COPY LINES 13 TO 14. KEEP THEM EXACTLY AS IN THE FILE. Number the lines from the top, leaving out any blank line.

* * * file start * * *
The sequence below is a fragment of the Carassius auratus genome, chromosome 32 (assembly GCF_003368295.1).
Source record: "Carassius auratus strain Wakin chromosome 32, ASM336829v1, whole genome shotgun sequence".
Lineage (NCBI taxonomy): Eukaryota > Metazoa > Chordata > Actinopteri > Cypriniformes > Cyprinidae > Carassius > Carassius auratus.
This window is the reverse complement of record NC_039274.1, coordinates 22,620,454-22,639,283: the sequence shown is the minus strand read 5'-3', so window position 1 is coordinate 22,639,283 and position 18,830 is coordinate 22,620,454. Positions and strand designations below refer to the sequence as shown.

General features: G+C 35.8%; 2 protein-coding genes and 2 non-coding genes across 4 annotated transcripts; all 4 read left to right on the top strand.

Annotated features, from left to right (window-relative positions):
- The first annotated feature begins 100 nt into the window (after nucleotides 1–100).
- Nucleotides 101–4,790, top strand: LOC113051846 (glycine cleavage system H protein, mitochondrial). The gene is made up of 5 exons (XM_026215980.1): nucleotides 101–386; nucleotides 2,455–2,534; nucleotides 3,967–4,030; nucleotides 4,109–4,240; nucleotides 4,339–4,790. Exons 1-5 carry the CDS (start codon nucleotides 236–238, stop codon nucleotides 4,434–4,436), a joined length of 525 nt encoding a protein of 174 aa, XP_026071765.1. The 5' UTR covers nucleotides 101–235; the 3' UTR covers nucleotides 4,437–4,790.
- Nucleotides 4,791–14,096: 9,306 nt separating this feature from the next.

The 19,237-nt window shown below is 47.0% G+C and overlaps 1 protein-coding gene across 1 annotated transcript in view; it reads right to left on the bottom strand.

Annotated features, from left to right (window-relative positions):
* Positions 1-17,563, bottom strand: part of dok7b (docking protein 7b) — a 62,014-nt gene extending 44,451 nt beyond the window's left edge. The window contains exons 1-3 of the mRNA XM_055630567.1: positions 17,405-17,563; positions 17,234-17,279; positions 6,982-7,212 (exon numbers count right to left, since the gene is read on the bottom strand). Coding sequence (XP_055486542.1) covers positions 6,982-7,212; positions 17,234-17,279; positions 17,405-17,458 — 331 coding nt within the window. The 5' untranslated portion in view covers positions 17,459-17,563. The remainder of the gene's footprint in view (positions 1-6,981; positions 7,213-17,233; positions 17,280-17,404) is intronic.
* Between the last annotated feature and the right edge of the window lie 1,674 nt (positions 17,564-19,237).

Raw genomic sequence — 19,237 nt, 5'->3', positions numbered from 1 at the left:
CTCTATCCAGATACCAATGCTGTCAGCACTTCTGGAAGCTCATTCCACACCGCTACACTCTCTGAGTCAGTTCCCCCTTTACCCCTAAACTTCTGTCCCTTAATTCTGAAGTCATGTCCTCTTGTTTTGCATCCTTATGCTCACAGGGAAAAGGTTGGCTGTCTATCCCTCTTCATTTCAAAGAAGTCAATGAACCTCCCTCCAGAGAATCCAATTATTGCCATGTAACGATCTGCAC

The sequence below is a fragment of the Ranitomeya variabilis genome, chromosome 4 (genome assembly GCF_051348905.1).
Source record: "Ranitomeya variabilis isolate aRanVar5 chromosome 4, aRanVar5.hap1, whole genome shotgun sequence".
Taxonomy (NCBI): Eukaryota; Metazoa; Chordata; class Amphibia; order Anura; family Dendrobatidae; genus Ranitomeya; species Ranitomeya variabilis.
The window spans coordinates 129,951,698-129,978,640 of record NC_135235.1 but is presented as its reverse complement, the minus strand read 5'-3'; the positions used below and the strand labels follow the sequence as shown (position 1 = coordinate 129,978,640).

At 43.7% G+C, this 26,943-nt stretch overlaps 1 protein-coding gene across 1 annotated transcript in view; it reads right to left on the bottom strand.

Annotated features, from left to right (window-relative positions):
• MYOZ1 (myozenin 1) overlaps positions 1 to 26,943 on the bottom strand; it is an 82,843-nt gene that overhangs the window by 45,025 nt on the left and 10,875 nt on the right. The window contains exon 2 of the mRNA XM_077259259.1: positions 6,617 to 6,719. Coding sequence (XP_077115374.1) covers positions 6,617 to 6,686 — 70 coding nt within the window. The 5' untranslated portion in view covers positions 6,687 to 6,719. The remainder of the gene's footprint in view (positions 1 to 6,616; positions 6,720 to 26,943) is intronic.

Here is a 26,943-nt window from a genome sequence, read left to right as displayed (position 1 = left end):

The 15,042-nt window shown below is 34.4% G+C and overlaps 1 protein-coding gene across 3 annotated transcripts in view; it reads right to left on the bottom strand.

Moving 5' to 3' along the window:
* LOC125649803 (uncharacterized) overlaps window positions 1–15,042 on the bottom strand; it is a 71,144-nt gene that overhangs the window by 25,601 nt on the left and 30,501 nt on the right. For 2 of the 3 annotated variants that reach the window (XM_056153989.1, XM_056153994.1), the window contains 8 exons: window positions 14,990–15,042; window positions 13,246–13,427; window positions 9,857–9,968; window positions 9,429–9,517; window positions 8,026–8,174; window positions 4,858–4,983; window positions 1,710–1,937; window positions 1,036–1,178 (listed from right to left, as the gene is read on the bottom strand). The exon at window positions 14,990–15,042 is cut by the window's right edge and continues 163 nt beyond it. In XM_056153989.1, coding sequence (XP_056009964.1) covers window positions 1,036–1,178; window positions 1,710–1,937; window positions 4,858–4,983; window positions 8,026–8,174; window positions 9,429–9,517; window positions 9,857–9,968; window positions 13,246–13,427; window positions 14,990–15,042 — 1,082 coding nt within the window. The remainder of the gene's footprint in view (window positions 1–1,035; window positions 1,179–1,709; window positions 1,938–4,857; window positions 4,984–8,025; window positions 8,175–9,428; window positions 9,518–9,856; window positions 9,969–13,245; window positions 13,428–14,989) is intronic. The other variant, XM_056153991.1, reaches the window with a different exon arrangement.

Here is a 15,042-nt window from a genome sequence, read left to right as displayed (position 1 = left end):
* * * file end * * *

* Between the last annotated feature and the right edge of the window lie 1,674 nt (positions 17,564-19,237).

Raw genomic sequence — 19,237 nt, 5'->3', positions numbered from 1 at the left: